Charles Alfred Ogg

 
(1867-1932)  
Architect 150 Years: 150 Lives
 

Born 15 June 1867, the son of Charles Ogg a chemist of Collins Street, Melbourne and educated at Queen’s College, St. Kilda.  Serving his articles with the famed architects “Reed & Barnes”, in 1891 Ogg entered into partnership with Sydney W. Smith, later “Sydney Smith, Ogg & Serpell” and remained with the firm until his retirement from ill health in 1931; the firm was originally established by Smith’s father in 1852.  Amongst the buildings the firm designed include the Carlton Brewery, Bouverie Street Carlton, in stages between 1890 and 1927; Harley House, Collins Street (1923); the old London Inn, Market Street; buildings for “John Danks and Son”, Bourke Street; Kilkenny Inn, cnr King and Lonsdale Streets, Melbourne (1913); the private hospitals of Milton House, Flinders Lane (1901) and Eastbourne House, Wellington Parade (1901) in association with Robert Haddon (Box Hill Cemetery) who worked briefly with the firm (1889-92); and the Port Authority Building, 29-31 Market Street (1929) for the Melbourne Harbour Trust which was later awarded the Royal Victorian Institute of Architects’ Street Architecture medal in 1933.  Residing at Rosecourt - 28 Dendy Street, Middle Brighton, Ogg died on 31 March 1932 survived by his wife Edith née Bowman and son.  His mausoleum is one of the finest and most elaborate at the Brighton General Cemetery that required the monumental masons, “William Traul & Co” to provide the Cemetery Trust with detailed instructions for future interments (“lift slab on to beam with top resting against innermost side of columns”).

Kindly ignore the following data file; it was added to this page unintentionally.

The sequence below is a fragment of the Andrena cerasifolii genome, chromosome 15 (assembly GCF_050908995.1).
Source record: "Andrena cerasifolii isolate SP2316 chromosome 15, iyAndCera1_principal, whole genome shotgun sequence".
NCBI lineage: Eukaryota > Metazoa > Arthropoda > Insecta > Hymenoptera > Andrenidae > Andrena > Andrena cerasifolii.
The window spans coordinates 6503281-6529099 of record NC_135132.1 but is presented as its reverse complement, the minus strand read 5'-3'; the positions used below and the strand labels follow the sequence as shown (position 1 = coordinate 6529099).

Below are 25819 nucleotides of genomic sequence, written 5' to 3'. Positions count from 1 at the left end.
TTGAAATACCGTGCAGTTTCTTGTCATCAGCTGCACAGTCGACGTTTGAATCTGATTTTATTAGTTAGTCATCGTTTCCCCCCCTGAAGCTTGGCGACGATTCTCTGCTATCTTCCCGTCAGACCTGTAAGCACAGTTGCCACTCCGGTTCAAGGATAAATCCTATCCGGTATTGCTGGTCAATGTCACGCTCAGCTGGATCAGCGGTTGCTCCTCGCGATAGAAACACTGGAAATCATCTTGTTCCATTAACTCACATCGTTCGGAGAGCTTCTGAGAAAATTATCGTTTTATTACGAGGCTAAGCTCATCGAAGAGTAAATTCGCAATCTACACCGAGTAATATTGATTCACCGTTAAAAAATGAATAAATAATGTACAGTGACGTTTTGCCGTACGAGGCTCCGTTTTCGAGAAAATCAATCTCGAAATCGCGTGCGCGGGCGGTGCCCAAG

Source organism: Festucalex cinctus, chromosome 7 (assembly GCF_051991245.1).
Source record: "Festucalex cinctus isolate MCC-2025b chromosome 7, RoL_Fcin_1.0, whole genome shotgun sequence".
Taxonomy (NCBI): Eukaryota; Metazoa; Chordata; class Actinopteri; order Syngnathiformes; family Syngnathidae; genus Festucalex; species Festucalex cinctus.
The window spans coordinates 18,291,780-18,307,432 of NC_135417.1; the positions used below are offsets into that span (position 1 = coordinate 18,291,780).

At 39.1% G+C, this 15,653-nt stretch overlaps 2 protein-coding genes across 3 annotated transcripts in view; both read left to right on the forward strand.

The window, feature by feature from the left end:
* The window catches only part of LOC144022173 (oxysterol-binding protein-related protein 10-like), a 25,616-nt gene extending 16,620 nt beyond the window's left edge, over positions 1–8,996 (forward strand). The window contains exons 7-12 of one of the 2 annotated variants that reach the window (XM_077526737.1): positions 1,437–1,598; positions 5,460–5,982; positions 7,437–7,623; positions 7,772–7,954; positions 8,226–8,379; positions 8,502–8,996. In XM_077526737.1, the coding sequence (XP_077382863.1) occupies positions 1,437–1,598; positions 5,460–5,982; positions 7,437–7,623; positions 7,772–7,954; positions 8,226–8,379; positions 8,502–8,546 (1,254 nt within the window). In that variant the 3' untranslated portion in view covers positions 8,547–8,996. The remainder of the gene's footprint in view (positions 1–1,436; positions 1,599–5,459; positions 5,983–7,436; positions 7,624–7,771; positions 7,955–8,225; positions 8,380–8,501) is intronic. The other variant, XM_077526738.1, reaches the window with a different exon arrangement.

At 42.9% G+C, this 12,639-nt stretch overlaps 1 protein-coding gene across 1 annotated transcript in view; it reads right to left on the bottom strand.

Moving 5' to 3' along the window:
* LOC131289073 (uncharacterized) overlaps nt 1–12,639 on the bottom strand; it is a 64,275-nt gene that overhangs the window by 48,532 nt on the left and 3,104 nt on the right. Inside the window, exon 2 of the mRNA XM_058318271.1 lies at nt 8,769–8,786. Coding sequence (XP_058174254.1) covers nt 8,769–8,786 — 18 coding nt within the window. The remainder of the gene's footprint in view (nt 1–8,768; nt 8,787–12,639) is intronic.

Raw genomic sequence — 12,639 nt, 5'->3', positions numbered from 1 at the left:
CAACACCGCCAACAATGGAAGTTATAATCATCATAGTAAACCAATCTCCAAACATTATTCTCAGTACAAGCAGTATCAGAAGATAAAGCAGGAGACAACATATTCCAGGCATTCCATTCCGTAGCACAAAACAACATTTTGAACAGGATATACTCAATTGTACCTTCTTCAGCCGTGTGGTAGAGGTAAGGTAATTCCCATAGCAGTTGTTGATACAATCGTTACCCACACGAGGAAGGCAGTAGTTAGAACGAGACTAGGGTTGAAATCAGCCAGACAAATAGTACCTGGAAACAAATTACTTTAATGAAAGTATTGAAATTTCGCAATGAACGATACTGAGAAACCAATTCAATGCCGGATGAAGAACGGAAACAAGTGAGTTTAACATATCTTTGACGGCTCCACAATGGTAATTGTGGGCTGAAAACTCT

Monumental Headstone

Source:

The Argus 4 April 1932.

The Age 4 April 1932.

“Journal of Royal Victorian Institute of Architects” (May 1932).

“The Heritage of Victoria. The Illustrated Register of the Natural Estate” (1983).

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Last Updated: 01-Sep-2008 18:19.